|WELCOME TO THE
Hydrogen is quickly being realized as the preeminent energy source of the new millennium. The primary technology that is "fueling" (how handy!) this momentum is the emergence of Fuel Cell technology. Common sense, advancements in technology, and environmental concerns have all contributed to this exciting new solution to our global energy needs.
A Note on Safety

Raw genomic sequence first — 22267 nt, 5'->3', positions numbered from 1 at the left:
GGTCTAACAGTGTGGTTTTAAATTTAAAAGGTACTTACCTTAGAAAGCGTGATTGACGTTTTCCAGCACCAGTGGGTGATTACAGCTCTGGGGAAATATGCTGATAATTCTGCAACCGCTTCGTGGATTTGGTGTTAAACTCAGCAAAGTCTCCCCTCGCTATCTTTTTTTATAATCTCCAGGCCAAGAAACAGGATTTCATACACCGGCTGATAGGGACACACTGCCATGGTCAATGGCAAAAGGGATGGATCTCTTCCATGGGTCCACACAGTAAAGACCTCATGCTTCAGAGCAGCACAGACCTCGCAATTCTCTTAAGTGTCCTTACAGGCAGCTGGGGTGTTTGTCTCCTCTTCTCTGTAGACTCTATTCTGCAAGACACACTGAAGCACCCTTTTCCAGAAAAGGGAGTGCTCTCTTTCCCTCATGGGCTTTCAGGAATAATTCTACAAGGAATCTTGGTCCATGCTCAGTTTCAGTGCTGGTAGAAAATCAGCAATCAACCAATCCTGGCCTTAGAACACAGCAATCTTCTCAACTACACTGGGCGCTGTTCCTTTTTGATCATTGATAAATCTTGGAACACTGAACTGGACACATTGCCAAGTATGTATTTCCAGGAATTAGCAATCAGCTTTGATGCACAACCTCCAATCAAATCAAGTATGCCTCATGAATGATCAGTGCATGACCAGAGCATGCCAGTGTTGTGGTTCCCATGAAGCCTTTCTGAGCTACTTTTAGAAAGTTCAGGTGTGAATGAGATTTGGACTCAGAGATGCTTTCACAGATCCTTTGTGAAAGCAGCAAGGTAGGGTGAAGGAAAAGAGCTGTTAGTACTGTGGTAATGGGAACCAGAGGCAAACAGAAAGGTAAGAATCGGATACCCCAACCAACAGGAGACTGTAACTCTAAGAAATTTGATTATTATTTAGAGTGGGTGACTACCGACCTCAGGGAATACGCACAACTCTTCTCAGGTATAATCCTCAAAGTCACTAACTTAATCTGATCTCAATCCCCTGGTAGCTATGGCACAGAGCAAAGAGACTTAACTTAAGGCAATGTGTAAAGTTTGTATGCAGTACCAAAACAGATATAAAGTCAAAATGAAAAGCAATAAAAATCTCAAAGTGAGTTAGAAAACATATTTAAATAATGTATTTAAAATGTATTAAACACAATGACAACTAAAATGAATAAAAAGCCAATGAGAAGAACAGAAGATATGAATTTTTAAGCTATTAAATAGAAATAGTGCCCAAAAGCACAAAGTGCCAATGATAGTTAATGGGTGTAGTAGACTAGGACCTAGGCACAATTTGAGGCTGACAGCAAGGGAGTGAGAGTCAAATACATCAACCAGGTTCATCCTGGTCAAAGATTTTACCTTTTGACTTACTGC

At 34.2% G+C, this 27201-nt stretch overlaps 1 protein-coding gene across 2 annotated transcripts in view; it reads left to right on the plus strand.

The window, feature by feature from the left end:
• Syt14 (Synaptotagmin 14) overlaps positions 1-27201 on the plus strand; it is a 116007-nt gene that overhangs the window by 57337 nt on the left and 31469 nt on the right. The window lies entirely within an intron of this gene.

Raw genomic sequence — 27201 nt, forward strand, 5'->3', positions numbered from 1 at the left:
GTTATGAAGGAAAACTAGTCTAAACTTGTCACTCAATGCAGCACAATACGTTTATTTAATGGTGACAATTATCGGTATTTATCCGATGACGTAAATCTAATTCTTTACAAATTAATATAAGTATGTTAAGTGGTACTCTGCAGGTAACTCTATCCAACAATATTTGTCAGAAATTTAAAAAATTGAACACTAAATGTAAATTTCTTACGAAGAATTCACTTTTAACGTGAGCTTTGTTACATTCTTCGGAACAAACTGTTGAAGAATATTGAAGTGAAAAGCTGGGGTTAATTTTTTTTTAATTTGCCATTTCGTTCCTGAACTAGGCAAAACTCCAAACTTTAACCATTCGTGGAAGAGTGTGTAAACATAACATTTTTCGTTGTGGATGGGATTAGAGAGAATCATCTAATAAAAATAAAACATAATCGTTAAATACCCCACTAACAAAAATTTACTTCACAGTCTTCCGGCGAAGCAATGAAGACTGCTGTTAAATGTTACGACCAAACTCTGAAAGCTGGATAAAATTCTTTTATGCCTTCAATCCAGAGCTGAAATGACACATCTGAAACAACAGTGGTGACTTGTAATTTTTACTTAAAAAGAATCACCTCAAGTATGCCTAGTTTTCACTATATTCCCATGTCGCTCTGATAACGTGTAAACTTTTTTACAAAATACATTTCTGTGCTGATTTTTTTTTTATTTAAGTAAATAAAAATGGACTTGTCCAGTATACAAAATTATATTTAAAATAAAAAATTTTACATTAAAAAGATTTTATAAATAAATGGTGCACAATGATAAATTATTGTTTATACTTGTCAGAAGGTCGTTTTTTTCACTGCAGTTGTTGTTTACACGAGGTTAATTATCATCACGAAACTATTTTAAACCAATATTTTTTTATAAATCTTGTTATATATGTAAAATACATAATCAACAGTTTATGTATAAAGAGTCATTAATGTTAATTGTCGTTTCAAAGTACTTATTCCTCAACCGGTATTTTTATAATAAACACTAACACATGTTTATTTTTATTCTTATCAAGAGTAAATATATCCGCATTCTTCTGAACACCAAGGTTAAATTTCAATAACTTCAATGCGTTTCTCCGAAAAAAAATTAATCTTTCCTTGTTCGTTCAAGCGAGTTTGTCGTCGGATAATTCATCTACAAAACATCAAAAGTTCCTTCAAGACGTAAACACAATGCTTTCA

In a word association game of people over 30 years old, 95% of the players will say "Hindenburg" after hearing "Hydrogen". The cause of the Hindenburg conflagration was studied extensively in 1997 and the findings were published in a Ford Motor Company report on Hydrogen Vehicle Safety. A retired NASA safety expert, Addison Bain, assisted scientists in a study of fragments of the dirigible to determine what caused the accident. Their investigation determined that the ship's gas bags were made of cellulose acetate or cellulose nitrate, both flammable. In addition, aluminum flakes were laminated to the bags as a reflective agent to keep the gas bags cool. The combination of cellulose nitrate and metal chips are the core ingredients of rocket fuel, possibly not commonly known at the time. The team of scientists determined that the initial combustion was more likely caused by the ignition (lightning?) of the flammable fabric as opposed to the properly vented hydrogen gas bags. Obviously once the fabric ignited the hydrogen added to the intense and rapid demise of the Hindenburg. As further evidence however, Bain noted a photograph of another dirigible engulfed in flames around the same time period. The critical difference between these two airships was that while the Hindenburg was filled with Hydrogen, the second zeppelin was filled with inert helium, a non-flammable lighter-than-air gas. By the way, the Ford Motor Report concluded that a Fuel Cell Vehicle (FCV) would be safer than traditional Internal Combustion Engines (ICE).